AIDS Is Foreign Policy Issue, ‘Crisis’ Equivalent to Iraq, Powell Says at Global Business Coalition on HIV/AIDS Dinner
AIDS is "not just a health care issue" but also a foreign policy issue that is "every bit as much a crisis as Iraq," Secretary of State Colin Powell said last night at the 2003 Global Business Coalition on HIV/AIDS Awards Dinner, the Washington Post reports (Roberts, Washington Post, 6/12). The GBC, which was formed in 1998 to encourage companies to join in the fight against HIV/AIDS, has grown from 17 members in 2001 to 114 members (Reuters, 6/12). The members include Coca-Cola, PepsiCo, AOL Time Warner, DeBeers Group, BET, Nike, Viacom, Merck, GlaxoSmithKline, Bayer, Johnson & Johnson, Pfizer and Abbott Laboratories. Democratic presidential candidate Sen. John Kerry (D-Mass.), evangelical leader Rev. Franklin Graham, former U.N. ambassador and GBC president Richard Holbrooke, former Sen. Jesse Helms (R-N.C.), World Bank President James Wolfensohn, actress Glenn Close and Ugandan President Yoweri Museveni attended the event (Washington Post, 6/12). Holbrooke noted the GBC's achievements -- including the growth of the coalition to encompass 4 million workers in 178 countries -- but said that more remained to be done, adding, "Most of the business community has still not done more than a fraction of what it should do. ... The harsh truth is that far too few companies are fully engaged yet in this fight" (Reuters, 6/12). The coalition honored Standard Chartered Bank, an international commercial bank that focuses on emerging markets, and Tata Steel, an Indian steel company, for their work in educating employees and communities on HIV/AIDS (Lester, AP/Las Vegas Sun, 6/12). Chris Keljik, group executive director of Standard Chartered, said that his company believes that "all companies have a duty to care for their people and the communities in which they do business" (Reuters, 6/12). The GBC leaders yesterday met with Senate Majority Leader Bill Frist (R-Tenn.), HHS Secretary Tommy Thompson and other top administration officials to urge them to fully fund a $15 billion global AIDS bill that President Bush signed into law last month. "It will definitely get funded," Frist said, adding that it is important for the administration to keep its promise of funding and to serve as an example to the private sector (Washington Post, 6/12).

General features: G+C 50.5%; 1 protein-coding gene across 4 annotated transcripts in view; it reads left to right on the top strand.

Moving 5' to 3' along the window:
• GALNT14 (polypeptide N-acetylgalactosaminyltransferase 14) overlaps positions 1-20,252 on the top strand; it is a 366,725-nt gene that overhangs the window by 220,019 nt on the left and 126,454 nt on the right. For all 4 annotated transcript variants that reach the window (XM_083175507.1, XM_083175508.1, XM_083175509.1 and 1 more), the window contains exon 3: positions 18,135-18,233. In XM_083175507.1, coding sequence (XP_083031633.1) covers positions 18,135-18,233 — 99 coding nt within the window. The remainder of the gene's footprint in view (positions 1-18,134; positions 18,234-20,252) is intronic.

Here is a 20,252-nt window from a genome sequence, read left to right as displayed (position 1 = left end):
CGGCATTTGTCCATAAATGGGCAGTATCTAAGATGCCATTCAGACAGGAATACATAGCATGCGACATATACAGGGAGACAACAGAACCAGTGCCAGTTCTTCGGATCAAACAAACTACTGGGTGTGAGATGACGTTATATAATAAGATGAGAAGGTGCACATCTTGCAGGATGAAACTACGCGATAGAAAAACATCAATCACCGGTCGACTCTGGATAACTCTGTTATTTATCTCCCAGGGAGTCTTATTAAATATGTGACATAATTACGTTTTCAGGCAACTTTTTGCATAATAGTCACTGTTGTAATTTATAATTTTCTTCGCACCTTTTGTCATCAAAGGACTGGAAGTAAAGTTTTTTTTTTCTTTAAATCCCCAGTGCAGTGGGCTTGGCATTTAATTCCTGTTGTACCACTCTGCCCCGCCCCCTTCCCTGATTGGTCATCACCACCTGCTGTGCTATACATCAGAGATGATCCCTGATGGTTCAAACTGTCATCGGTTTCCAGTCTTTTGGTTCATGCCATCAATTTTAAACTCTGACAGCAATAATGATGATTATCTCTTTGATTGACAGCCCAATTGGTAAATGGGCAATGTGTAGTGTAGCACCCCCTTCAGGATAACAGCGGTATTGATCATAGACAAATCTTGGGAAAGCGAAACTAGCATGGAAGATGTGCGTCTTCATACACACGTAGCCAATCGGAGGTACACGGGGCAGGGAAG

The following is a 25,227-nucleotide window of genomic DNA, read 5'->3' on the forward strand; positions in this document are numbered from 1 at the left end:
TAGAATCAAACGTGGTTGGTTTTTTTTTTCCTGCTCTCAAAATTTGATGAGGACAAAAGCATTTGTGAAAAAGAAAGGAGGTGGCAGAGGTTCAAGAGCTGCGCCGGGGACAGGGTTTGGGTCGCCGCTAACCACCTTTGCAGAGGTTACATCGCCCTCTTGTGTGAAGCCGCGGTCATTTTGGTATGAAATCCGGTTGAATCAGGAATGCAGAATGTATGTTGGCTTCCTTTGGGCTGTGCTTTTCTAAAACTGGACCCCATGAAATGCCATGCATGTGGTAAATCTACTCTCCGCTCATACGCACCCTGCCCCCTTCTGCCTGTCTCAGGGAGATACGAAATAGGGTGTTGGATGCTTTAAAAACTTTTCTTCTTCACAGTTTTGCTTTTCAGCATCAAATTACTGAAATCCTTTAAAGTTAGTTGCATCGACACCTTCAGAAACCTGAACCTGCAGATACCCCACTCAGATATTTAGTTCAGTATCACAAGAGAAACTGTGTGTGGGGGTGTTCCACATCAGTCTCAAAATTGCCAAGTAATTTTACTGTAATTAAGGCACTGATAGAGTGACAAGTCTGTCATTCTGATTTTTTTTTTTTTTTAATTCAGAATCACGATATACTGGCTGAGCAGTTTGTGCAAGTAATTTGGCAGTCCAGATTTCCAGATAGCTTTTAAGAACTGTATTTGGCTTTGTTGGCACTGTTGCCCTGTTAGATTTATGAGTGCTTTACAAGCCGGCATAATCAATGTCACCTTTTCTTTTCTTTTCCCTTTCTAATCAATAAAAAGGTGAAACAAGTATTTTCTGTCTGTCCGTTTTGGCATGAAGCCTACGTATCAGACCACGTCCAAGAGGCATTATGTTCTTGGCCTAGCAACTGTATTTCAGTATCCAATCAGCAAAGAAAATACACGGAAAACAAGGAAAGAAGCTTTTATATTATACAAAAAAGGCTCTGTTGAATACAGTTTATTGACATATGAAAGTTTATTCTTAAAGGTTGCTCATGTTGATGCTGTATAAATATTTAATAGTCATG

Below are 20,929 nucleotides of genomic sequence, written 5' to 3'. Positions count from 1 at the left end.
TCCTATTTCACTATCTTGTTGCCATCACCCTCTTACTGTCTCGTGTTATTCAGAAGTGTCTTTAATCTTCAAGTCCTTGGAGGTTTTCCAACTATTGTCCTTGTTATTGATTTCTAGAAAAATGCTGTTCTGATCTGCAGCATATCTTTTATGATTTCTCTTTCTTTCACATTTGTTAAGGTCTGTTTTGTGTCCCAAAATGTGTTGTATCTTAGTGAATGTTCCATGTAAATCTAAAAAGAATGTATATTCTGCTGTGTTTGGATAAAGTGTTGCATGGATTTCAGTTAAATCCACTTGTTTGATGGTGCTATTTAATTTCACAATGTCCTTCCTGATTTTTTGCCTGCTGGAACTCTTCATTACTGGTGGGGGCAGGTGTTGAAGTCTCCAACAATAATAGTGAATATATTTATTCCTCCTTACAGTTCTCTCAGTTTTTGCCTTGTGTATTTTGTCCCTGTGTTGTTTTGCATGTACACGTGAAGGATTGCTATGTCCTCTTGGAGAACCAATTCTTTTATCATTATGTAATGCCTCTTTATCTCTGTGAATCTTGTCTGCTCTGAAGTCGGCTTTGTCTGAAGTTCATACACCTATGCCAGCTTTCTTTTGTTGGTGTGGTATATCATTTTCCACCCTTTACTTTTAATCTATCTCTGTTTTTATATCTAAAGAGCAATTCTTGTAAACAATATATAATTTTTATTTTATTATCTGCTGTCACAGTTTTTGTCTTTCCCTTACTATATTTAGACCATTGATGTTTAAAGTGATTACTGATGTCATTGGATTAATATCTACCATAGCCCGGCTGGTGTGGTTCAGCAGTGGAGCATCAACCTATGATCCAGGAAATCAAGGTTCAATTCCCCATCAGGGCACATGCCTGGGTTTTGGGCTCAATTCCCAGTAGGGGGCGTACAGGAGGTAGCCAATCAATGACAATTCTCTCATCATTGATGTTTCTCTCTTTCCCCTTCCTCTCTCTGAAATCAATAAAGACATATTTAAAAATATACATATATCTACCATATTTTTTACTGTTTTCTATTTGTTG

A kaisernetwork.org HealthCast of the GBC dinner will be available online today after noon.